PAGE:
Why should kids be taught to hate the police? Because there are 2.3 million people in jail in the US right now and every single one was put there by a fucking cop. Some people talk about good cops and bad cops, but a good cop, a cop doing their job properly, still puts nonviolent drug users in jail for many years, totally ruining their lives as they lose their jobs, houses, cars, romantic partners, access to college, and become substantially less employable upon release. A cop doing their job properly still gives homeless people tickets for vagrancy which they obviously can’t pay and when a warrant is issued as a result an officer doing their job properly arrests those homeless people. An officer doing their job properly peppersprays and arrests environmental protesters so that logging companies can clear-cut old growth forests. An officer doing their job properly is evicting a family from their home as you read this because the parents’ jobs were shipped overseas so that the bosses could make eight figures a year instead of seven. Those people will become homeless, vagrancy tickets will be written, warrants will be issued… And then there’s the “bad ones”.
— 

Sacking Rome: A Magazine for Vandals, issue one

nicely put.

waroncops.tumblr.com

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Hi friends! My name’s Marius Pontmercy. I’m a linguistics and history student and general lover of life. I grew up kind of sheltered so I’m really just getting into the whole social justice scene, but I am already very passionate about LGBTQ rights as well as poverty and homelessness. I’m still learning a lot and the whole lot has been very patient with me as I figure everything out. I’m bisexual, fall in love daily, read too many books, make a fool of myself, and don’t understand meme culture as well as I pretend to. So yeah that’s about it! See you all around! –Marius Pontmercy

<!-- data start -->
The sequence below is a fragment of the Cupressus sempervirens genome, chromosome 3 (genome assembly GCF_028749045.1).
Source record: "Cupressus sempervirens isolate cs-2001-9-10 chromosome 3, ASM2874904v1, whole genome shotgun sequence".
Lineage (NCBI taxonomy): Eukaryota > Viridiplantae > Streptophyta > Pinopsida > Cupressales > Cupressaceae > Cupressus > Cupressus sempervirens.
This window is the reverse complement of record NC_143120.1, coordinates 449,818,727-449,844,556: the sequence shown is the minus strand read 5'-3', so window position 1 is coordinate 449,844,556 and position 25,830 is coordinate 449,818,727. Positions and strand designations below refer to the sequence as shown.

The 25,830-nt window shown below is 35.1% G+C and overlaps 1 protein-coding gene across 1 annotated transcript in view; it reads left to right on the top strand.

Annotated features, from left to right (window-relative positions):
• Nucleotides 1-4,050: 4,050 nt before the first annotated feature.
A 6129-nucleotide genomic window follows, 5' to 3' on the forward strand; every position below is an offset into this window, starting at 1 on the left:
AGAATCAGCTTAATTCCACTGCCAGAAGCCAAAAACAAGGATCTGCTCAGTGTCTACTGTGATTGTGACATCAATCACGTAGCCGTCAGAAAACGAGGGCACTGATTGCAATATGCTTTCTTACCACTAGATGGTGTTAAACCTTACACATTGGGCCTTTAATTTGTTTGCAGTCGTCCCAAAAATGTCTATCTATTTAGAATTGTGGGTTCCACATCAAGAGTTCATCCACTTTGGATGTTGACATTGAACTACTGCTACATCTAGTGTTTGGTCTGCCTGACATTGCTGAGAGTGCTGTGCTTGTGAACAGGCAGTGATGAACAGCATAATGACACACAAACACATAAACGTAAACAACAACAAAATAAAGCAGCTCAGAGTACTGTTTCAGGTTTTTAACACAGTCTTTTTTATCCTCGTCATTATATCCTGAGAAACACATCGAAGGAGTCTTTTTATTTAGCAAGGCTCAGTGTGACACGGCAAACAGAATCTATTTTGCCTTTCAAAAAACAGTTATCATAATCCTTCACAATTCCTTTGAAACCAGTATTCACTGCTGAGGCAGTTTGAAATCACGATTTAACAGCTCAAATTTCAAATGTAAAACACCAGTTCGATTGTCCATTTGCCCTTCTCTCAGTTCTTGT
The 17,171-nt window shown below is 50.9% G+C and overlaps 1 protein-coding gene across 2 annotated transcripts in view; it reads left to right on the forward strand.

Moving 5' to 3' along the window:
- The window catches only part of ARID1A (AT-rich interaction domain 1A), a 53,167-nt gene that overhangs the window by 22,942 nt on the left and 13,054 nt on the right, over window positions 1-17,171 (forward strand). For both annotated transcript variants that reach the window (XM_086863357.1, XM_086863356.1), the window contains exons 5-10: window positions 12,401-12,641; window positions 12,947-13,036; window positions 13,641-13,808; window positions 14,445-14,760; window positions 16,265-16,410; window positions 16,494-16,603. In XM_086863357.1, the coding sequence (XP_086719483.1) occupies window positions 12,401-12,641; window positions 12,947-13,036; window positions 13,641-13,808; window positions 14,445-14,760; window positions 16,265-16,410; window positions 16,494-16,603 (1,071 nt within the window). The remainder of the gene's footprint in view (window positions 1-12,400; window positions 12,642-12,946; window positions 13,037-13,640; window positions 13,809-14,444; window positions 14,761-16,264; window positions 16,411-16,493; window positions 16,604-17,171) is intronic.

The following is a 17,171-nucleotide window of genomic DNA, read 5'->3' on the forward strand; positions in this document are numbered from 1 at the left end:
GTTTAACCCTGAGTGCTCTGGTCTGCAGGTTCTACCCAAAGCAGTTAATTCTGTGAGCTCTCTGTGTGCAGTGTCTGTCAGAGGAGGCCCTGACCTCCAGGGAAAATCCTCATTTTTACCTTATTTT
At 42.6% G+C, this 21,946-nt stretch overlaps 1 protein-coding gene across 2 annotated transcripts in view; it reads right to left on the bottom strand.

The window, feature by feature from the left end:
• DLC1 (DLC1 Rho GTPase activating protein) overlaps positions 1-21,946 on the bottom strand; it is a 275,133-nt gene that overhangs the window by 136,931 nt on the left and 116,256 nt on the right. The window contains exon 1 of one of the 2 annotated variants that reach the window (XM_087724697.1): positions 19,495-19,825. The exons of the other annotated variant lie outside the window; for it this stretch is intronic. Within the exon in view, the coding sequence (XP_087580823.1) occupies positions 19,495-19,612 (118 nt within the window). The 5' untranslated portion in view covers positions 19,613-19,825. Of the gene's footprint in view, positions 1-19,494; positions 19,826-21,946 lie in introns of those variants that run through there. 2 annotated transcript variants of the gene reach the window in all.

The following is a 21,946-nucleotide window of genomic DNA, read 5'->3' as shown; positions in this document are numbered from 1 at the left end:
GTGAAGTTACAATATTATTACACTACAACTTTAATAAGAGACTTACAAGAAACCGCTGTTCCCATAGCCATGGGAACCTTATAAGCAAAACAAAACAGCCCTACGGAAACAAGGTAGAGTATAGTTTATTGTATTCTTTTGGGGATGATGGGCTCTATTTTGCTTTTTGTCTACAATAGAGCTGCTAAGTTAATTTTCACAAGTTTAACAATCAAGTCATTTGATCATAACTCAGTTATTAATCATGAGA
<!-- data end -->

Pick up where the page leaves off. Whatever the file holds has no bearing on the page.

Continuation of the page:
No, seriously.

Why should kids be taught to hate the police? Because there are 2.3 million people in jail in the US right now and every single one was put there by a fucking cop. Some people talk about good cops and bad cops, but a good cop, a cop doing their job properly, still puts nonviolent drug users in jail for many years, totally ruining their lives as they lose their jobs, houses, cars, romantic partners, access to college, and become substantially less employable upon release.

A cop doing their job properly still gives homeless people tickets for vagrancy which they obviously can’t pay and when a warrant is issued as a result an officer doing their job properly arrests those homeless people. An officer doing their job properly peppersprays and arrests environmental protesters so that logging companies can clear-cut old growth forests. An officer doing their job properly is evicting a family from their home as you read this because the parents’ jobs were shipped overseas so that the bosses could make eight figures a year instead of seven. Those people will become homeless, vagrancy tickets will be written, warrants will be issued…

And then there’s the “bad ones.”

― Sacking Rome: A Magazine for Vandals, Issue 1.